CDC Launches New Round of Graphic Anti-Smoking Ads

CDC Launches New Round of Graphic Anti-Smoking Ads

CDC Launches New Round of Graphic Anti-Smoking Ads

Former smokers harmed by tobacco tell their stories

SOURCES: March 26, 2015, news conference with: Tom Frieden, M.D., M.P.H., director, U.S. Centers for Disease Control and Prevention; March 26, 2015, statement, Matthew Myers, president, Campaign for Tobacco-Free Kids

THURSDAY, March 26, 2015 (HealthDay News) -- U.S. health officials on Thursday released a new round of graphic anti-smoking ads featuring former smokers living with the ravages of tobacco.

The new ads highlight the benefits of quitting for the families of smokers and the importance of giving up cigarettes completely, according to the U.S. Centers for Disease Control and Prevention.

"Bottom line, these ads will save lives and they will also save money," CDC director Dr. Tom Frieden said during a news conference Thursday.

Tobacco is "public health enemy number one," Frieden said. "More than 1,000 Americans per day are killed by tobacco -- nearly 500,000 every year."

Yet 42 million Americans still smoke, according to the CDC.

Most Americans who smoke want to quit, he said, and "ads like these help them quit. We know that these ads have saved tens of thousands of lives and prevented hundreds of millions of dollars in health care costs."

Frieden stressed that the increasing use of e-cigarettes is a problematic way to quit smoking.

"If an e-cigarette helps an individual to quit smoking for good, that's a good thing," he said. "But many children are using e-cigarettes and getting hooked on nicotine, and that's an addiction that can stay with you for life. Many adults who think they are going to get off cigarettes by using e-cigarettes are actually continuing to smoke, and that does more harm than good."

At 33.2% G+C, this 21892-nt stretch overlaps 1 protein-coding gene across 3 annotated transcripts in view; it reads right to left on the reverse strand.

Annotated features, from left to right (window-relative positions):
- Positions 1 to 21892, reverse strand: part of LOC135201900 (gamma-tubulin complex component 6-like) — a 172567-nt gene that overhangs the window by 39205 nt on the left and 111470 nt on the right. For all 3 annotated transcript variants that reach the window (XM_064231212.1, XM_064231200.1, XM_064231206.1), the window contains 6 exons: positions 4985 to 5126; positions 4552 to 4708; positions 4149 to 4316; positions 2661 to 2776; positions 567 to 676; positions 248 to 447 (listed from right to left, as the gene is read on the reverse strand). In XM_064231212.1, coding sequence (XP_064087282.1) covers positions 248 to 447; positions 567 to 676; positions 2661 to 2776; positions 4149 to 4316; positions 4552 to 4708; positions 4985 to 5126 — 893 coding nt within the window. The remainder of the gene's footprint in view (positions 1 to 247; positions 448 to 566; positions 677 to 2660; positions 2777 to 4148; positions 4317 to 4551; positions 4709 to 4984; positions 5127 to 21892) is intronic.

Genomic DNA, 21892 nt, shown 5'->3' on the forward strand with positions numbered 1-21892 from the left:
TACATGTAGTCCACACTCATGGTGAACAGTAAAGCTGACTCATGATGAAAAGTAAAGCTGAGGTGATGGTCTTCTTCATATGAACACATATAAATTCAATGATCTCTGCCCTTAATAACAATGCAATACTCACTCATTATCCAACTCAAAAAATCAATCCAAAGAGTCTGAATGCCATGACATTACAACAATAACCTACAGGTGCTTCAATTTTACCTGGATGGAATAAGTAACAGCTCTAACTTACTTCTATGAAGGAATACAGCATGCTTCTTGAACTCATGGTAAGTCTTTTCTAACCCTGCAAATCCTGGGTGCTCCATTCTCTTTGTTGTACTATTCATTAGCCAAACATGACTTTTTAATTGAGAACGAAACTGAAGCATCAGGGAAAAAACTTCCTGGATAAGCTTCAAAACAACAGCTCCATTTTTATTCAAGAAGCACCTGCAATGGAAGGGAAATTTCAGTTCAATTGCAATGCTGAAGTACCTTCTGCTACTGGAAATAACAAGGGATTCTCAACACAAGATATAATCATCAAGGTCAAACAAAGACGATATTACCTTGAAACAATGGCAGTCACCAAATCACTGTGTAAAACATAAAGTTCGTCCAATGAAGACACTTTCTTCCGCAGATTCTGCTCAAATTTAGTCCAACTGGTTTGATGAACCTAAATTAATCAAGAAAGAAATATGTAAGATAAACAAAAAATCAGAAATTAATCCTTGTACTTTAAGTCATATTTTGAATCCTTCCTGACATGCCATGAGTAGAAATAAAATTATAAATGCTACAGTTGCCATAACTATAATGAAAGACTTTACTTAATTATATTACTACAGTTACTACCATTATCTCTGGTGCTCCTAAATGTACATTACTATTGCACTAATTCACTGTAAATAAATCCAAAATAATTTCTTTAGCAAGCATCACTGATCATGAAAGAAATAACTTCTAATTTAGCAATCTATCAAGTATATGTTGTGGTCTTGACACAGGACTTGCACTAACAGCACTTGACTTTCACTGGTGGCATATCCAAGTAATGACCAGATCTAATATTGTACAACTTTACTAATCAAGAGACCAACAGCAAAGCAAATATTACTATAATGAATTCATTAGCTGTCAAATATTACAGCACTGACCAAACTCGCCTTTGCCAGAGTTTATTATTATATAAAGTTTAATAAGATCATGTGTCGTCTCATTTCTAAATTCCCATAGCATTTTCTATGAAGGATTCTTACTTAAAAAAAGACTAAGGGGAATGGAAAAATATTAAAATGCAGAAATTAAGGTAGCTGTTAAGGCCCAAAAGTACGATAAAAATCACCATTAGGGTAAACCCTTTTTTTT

Nationally, about three in four adult e-cigarette users also smoke cigarettes, according to the CDC.

Among those former smokers featured in the ads is Julia, 58, who smoked for more than 20 years and developed colon cancer at 49. "I tried to quit many times," she said during the news conference. "With the help of my family and my faith, I was able to quit smoking successfully. Unfortunately, I did not walk away from smoking without consequences. The battle I fought with cancer isn't something I would wish on anybody."

Other participants included:

  • Marlene, 67, who started smoking in high school and began losing her vision at 56. She quit smoking, but now needs monthly injection into her eyes to slow the progression of macular degeneration.
  • Mark, 47, an Air Force veteran who smoked cigarettes and used smokeless tobacco. He quit in 2009 after developing rectal cancer at age 42.
  • Tiffany, 35, whose mother died from lung cancer when Tiffany was 16. She quit smoking when her own daughter turned 16 so she could be around for important events in her daughter's life.
  • Kristy, 35, who tried e-cigarettes to quit but ended up using both products. She then suffered a collapsed lung and developed early COPD before quitting completely.

In a statement, Matthew Myers, president of the Campaign for Tobacco-Free Kids, said, "The new campaign recognizes that winning the fight against tobacco requires a sustained commitment. The tobacco companies spend $8.8 billion a year -- $1 million every hour -- to market their deadly and addictive products, and they never let up in trying to entice kids and keep the customers they already have. Efforts to prevent kids from smoking and help smokers quit must be equally sustained and aggressive."

Smoking also takes a toll on the economy, according to the CDC. Each year, it costs more than $300 billion a year -- nearly $170 billion in direct medical costs and more than $156 billion in lost productivity.

Beginning March 30, the ads will run for 20 weeks on television, radio, billboards, online, and in theaters, magazines and newspapers.

According to Frieden, the ads that ran in 2014 had an immediate effect. When they were on the air, about 80 percent more people called the national quit line, he noted.

More information

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